iCloud is Apple's next-generation MobileMe service, allowing users to synchronise content from their iTunes to their iOS-powered iPod or iPhone handsets seamlessly. It also includes iTunes Match (U.S. only for the time being), along with other perks and benefits available from the web.
This gallery will walk you through the hands-on experience of using iCloud on the web.
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Once you sign in for the first time, you will be asked to add a photo to your iCloud account. Simply click and drag one if you are using a Mac, or upload one using Windows. Because it runs on HTML5 and on the web, it works on any modern browser -- such as Internet Explorer 9, Safari, Firefox or Chrome, and on any desktop operating system -- Mac, Windows and Linux included.
You'll also be asked which timezone you are in, using iCloud's intuitive HTML5 graphics. Frankly, it is pretty slick, the entire experience. This is all that is needed, bar your Apple ID and password, obviously.
Once iCloud lets you in, you can see a dashboard (familiar to those running Mac OS X Lion), with an expandable interface for more icons as iCloud expands and develops over time. From here you can access your Mail, Contacts, your Calendar, the "Find my iPhone" feature, as well as web-based versions of iWork.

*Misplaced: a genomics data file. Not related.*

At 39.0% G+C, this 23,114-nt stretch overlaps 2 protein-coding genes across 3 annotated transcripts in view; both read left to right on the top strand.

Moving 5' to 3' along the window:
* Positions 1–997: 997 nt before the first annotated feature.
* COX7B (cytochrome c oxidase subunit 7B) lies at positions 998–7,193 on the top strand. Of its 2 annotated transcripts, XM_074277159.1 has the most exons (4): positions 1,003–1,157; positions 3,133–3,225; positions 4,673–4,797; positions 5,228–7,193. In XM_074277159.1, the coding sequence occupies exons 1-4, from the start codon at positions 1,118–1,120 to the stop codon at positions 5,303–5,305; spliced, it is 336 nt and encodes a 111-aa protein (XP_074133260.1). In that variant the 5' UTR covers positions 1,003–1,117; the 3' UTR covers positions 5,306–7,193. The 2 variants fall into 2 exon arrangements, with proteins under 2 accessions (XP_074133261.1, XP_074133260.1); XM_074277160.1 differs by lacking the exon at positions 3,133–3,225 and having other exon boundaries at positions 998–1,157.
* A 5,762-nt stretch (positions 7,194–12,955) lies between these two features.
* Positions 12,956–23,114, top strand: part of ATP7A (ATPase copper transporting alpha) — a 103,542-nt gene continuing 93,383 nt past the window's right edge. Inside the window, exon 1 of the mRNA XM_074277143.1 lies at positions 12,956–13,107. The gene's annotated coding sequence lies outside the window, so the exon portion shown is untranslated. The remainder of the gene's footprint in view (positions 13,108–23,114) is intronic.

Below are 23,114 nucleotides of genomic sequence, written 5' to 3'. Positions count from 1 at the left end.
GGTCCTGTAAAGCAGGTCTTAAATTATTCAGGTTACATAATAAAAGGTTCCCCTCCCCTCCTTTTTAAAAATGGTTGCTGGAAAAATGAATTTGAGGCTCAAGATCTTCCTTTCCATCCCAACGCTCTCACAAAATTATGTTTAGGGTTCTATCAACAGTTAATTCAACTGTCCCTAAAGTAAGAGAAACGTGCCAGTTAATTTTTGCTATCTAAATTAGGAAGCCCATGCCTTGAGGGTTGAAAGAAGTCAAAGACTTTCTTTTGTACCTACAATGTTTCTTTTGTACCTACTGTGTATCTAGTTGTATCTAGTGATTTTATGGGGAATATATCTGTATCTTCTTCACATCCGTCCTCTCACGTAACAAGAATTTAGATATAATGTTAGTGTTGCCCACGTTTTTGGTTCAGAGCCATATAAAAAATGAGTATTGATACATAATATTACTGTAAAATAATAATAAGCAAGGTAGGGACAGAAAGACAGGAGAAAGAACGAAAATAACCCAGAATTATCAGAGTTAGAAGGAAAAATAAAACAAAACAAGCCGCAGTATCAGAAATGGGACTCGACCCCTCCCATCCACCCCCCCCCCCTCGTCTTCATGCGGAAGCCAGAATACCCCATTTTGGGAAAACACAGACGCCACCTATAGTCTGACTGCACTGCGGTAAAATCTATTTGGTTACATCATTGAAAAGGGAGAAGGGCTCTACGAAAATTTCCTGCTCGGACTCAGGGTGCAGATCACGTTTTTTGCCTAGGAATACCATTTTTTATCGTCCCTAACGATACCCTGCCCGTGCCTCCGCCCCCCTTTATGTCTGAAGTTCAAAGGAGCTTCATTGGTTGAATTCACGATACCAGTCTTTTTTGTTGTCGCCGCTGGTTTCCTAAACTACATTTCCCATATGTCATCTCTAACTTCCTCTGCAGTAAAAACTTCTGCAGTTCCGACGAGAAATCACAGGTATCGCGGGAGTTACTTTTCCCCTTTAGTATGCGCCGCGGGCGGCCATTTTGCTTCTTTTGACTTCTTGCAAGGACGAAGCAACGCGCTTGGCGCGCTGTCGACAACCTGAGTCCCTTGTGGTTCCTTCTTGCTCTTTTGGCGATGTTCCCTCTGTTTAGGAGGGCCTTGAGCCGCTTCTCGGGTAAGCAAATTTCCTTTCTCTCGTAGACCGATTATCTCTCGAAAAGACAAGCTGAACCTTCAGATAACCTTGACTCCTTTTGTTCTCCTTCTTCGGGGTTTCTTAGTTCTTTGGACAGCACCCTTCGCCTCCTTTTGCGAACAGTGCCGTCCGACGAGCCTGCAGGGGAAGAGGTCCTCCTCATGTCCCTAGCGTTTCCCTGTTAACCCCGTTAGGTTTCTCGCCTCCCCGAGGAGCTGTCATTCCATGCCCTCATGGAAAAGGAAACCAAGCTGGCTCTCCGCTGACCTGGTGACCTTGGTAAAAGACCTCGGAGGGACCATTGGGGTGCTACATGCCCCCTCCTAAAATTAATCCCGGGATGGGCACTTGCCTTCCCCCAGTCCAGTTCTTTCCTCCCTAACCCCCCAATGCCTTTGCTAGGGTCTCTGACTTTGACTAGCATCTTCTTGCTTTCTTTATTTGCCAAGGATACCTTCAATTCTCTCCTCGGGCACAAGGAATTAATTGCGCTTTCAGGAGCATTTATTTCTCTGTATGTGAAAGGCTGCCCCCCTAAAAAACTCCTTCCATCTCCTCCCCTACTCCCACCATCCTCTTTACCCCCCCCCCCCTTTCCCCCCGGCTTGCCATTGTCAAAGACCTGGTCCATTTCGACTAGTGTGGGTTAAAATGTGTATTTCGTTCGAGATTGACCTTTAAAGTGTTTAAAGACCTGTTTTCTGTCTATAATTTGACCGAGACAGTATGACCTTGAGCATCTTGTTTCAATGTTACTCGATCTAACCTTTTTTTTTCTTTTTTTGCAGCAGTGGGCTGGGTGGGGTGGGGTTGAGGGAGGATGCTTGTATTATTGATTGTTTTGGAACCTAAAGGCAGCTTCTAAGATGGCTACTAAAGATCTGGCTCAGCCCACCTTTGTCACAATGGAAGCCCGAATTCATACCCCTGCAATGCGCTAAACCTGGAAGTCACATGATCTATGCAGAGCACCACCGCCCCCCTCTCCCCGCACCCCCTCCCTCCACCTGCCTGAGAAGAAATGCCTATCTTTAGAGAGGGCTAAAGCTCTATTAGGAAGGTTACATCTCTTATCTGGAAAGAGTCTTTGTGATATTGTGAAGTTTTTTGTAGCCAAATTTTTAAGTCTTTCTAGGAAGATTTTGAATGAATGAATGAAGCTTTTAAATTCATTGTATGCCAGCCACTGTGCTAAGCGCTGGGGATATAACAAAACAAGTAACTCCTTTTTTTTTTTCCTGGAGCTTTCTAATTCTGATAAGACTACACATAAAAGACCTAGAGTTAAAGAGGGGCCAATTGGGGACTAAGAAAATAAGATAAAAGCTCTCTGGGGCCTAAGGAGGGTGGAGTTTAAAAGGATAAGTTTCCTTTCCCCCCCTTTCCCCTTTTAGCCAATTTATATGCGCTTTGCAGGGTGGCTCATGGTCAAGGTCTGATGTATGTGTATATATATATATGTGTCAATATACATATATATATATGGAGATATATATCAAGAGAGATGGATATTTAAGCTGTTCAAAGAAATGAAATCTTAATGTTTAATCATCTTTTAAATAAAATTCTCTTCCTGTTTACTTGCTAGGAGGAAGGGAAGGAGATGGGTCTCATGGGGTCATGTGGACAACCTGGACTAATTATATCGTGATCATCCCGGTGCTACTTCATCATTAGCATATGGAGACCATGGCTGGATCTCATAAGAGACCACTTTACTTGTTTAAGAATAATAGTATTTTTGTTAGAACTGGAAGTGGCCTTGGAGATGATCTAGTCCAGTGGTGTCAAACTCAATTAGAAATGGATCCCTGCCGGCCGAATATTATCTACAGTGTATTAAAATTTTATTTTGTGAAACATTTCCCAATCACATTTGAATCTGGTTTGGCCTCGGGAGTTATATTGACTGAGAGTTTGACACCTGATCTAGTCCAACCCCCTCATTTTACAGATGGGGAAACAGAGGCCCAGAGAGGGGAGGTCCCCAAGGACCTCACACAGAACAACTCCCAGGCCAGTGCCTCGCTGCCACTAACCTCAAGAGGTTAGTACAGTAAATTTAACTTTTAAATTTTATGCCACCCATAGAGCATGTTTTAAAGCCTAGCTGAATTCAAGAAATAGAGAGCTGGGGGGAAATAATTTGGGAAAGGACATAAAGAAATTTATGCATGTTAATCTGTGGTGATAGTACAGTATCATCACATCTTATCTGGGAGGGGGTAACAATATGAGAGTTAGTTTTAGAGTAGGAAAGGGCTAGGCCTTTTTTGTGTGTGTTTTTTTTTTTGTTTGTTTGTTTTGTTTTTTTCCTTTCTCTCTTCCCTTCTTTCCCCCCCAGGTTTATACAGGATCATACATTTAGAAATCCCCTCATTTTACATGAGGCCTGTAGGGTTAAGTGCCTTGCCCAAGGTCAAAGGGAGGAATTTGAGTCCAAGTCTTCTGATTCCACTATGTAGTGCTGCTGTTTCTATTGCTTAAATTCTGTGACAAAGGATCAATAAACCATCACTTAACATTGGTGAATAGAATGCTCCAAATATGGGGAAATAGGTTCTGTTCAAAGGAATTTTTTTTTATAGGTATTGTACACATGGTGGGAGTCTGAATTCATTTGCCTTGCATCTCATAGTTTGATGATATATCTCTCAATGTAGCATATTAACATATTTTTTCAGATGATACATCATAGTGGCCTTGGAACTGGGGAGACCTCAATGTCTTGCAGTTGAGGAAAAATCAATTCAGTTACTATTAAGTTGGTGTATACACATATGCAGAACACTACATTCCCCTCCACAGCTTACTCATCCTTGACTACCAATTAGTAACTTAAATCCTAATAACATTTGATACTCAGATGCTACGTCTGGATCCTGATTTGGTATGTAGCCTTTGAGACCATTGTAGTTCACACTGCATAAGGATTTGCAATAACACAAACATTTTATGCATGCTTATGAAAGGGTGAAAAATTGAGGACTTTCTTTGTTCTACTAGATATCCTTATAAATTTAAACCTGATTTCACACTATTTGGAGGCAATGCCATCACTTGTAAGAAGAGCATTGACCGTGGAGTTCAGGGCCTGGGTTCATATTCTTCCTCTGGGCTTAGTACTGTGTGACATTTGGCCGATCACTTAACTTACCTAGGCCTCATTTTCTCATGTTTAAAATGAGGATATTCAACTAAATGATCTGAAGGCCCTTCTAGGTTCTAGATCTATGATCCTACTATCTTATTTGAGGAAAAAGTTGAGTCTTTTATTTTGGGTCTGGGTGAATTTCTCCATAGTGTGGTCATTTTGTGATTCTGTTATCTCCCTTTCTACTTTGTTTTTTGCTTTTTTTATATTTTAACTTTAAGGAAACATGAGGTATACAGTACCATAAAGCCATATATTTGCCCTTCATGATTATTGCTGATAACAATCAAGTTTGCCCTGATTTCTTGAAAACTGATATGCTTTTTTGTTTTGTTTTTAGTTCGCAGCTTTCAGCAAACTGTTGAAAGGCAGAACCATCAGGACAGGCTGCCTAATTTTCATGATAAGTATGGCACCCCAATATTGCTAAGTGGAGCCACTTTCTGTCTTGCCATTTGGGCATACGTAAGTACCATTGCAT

Starting off with Mail, it's a very clean, simple web-based experience, designed to match the mail applications on iPhone and Mac experiences. It's also very similar to MobileMe, so many users won't be too surprised by the changes.
Mail uses a series of HTML5-based dialog boxes as well as pop-up boxes to send mail and display content. The overall interface is very smooth to use and replicates that of the iOS-powered iPad experience.
The general options allow you to load HTML email natively and show message previews, as well as giving you control over where deleted and sent mail goes to.
iCloud Mail uses IMAP mail natively. You can also use aliases to reduce spam and to categorise email further.
Though this web-based email application does not boast a wealth of features, it provides what is necessary to keep things ticking over. It also allows you to select which email address you use to send email; integrating other accounts as well as your work email should you wish.
You can set up basic rules also from the web, allowing you to categorise email from, to or containing certain words to be sent elsewhere or even automatically deleted. This gives the user greater control over their email and where it goes.
Just as you would expect from any web-based client, Mail also includes a vacation "out of office" reply system. It does not add a timer, unlike desktop and iOS-based versions of the email client, but it's enough to tie people over for the time being.
Contacts keeps your friends and family email address and phone numbers all in one place. It synchronises them across all accounts and adds them (and takes them away) from your iOS device if you add or delete contacts, but keeps them available for your web-based viewing pleasure.